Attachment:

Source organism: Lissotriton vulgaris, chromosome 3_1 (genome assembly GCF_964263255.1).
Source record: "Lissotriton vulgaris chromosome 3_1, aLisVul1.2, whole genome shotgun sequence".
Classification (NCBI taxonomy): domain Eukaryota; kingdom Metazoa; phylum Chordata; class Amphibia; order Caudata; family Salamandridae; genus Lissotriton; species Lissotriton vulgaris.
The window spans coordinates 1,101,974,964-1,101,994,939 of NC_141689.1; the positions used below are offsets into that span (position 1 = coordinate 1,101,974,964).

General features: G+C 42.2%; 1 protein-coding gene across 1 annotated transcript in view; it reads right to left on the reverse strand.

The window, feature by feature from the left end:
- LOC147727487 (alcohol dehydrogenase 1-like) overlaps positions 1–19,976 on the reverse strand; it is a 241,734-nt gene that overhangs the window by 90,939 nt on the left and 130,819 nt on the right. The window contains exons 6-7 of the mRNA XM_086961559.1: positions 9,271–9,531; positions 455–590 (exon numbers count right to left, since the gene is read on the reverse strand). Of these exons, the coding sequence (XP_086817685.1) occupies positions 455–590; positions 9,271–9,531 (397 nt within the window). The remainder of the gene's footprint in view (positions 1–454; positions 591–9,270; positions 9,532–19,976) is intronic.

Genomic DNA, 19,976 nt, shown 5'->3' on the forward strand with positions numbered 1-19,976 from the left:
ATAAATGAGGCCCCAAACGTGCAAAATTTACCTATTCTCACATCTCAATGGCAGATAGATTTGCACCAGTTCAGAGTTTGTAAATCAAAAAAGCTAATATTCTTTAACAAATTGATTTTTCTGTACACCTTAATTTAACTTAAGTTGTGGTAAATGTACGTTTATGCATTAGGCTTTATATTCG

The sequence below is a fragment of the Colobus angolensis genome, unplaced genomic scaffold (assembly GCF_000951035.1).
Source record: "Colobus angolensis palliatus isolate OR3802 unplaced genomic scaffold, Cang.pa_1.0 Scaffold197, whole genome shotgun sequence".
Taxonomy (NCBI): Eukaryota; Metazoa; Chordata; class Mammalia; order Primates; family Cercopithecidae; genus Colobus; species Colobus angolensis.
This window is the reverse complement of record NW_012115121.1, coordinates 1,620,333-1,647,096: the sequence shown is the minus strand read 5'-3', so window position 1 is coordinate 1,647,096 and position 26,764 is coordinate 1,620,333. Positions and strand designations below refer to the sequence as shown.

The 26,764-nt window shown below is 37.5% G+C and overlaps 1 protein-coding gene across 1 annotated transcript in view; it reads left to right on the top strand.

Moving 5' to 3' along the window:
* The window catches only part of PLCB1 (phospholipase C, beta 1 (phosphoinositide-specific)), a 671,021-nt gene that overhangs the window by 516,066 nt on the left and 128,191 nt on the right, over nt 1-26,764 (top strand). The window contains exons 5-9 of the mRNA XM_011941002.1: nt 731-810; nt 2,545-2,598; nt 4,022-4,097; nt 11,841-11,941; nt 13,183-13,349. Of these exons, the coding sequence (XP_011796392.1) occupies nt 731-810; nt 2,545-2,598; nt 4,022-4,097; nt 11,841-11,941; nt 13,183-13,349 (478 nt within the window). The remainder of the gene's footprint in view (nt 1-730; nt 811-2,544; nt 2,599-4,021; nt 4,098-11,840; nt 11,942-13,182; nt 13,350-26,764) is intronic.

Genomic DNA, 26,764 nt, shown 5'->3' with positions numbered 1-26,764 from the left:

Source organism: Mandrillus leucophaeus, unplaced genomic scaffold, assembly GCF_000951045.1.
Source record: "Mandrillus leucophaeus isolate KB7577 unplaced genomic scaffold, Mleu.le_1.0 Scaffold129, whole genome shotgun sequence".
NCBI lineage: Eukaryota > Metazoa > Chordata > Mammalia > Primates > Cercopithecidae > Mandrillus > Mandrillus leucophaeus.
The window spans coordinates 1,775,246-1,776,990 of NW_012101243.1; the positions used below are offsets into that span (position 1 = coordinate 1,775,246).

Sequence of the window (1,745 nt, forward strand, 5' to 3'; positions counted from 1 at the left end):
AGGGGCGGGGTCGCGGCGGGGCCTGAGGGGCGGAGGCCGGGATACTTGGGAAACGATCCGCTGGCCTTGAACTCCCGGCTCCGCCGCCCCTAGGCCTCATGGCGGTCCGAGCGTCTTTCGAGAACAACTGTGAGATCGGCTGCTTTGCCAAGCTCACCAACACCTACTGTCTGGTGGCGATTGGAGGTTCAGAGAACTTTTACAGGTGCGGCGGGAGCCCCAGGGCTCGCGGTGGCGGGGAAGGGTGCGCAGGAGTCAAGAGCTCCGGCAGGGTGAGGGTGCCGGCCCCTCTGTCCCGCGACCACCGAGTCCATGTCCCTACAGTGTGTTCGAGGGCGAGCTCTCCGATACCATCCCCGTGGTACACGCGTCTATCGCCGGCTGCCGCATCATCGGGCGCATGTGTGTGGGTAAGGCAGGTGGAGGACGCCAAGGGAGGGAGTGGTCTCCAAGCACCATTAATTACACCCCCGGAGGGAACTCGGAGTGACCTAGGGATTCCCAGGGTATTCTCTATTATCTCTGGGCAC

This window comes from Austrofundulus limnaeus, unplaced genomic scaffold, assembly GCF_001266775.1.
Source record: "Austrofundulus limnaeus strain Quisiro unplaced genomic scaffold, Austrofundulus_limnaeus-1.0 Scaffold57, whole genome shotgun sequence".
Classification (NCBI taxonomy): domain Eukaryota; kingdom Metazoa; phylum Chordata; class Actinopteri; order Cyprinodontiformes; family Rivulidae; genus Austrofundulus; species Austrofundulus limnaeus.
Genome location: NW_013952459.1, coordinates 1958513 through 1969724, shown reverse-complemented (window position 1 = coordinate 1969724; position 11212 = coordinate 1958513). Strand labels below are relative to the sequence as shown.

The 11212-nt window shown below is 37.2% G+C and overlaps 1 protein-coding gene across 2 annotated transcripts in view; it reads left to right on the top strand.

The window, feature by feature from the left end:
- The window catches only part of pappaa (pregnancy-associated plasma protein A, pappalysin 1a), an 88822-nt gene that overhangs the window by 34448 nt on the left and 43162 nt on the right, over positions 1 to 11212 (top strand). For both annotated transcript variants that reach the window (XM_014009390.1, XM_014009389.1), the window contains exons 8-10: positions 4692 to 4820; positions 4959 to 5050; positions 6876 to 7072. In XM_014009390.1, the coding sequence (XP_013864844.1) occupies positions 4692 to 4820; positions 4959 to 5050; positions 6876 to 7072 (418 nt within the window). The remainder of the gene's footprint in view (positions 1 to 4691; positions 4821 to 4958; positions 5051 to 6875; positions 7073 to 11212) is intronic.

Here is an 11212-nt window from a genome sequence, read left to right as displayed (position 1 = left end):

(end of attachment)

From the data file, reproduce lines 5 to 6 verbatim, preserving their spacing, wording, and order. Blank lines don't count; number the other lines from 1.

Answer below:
General features: G+C 42.2%; 1 protein-coding gene across 1 annotated transcript in view; it reads right to left on the reverse strand.

The window, feature by feature from the left end: